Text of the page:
ARTICLE 5. The United States further engage to furnish and pay for the services and subsistence, for the term of fifteen years, of one superintendent of farming operations, one farmer, one blacksmith, one sawyer, one carpenter, and one wagon and plough maker, and for the term of twenty years of one physician, one miller, and two schoolteachers.
ARTICLE 6. The United States may, in their discretion, cause a part or the whole of the reservation provided for in Article 1 to be surveyed into tracts and assigned to members of the tribes of Indians, parties to this treaty, or such of them as may appear likely to be benefited by the same, under the following restrictions and limitations, to wit:
To each head of a family shall be assigned and granted a tract of not less than forty nor more than one hundred and twenty acres, according to the number of persons in such family; and to each single man above the age of twenty-one years a tract not exceeding forty acres. The Indians to whom these tracts are granted are guaranteed the perpetual possession and use of the tracts thus granted and of the improvements which may be placed thereon; but no Indian shall have the right to alienate or convey any such tract to any person whatsoever, and the same shall be forever exempt from levy, sale, or forfeiture:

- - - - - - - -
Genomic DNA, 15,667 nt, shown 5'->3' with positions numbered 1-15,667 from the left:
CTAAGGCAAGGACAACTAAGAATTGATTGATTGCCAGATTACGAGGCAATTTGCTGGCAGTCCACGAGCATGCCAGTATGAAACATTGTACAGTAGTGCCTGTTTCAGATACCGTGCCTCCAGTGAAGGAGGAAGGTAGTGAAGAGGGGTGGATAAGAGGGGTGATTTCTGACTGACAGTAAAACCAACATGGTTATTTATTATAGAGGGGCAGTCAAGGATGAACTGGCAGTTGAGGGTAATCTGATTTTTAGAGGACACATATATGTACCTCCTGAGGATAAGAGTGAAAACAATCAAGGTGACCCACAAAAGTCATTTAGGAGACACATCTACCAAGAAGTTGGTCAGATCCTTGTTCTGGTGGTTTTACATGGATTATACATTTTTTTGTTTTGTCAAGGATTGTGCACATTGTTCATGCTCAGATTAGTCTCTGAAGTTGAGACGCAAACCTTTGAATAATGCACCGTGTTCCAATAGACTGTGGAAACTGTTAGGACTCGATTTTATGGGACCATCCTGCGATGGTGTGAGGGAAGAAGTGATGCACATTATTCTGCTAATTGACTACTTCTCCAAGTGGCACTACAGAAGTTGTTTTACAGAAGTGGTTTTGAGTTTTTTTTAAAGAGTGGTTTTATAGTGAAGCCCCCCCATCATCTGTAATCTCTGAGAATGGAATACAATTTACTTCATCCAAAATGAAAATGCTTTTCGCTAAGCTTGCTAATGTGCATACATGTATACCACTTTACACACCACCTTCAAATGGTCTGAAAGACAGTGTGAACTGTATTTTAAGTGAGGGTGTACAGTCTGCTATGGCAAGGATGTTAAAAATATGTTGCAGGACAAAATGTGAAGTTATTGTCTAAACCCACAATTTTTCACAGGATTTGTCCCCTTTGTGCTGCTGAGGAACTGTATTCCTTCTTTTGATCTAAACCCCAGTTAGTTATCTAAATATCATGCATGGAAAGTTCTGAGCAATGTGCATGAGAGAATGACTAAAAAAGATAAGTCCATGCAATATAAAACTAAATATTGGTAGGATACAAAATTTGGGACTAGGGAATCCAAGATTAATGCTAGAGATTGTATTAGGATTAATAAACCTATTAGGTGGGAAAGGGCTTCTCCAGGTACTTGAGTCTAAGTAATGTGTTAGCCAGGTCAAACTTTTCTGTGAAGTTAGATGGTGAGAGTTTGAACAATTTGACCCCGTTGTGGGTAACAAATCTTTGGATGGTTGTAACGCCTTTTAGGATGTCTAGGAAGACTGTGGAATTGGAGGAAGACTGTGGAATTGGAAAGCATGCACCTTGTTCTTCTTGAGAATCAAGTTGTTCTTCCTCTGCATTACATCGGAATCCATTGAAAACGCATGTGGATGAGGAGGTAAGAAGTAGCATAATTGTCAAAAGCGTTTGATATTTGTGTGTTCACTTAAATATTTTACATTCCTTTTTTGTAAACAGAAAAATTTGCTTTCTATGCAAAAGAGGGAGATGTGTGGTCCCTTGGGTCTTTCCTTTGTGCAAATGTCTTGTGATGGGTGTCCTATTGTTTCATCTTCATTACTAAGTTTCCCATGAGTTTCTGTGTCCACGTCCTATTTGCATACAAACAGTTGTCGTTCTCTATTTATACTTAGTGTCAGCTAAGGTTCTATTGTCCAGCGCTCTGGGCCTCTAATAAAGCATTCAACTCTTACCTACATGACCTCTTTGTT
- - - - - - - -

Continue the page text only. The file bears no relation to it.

Provided, That the Congress of the United States may hereafter abolish these restrictions and permit the sale of the lands so assigned, if the prosperity of the Indians will be advanced thereby:
And Provided further, If any Indian, to whom an assignment of land has been made, shall refuse to reside upon the tract so assigned for a period of two years, his right to the same shall be deemed forfeited.
ARTICLE 7. The President of the United States is empowered to declare such rules and regulations as will secure to the family, in case of the death of the head thereof, the use and possession of the tract assigned to him, with the improvements thereon.
ARTICLE 8. The antiquities of the tribes mentioned in this treaty shall not be held liable or taken to pay the debts of individuals.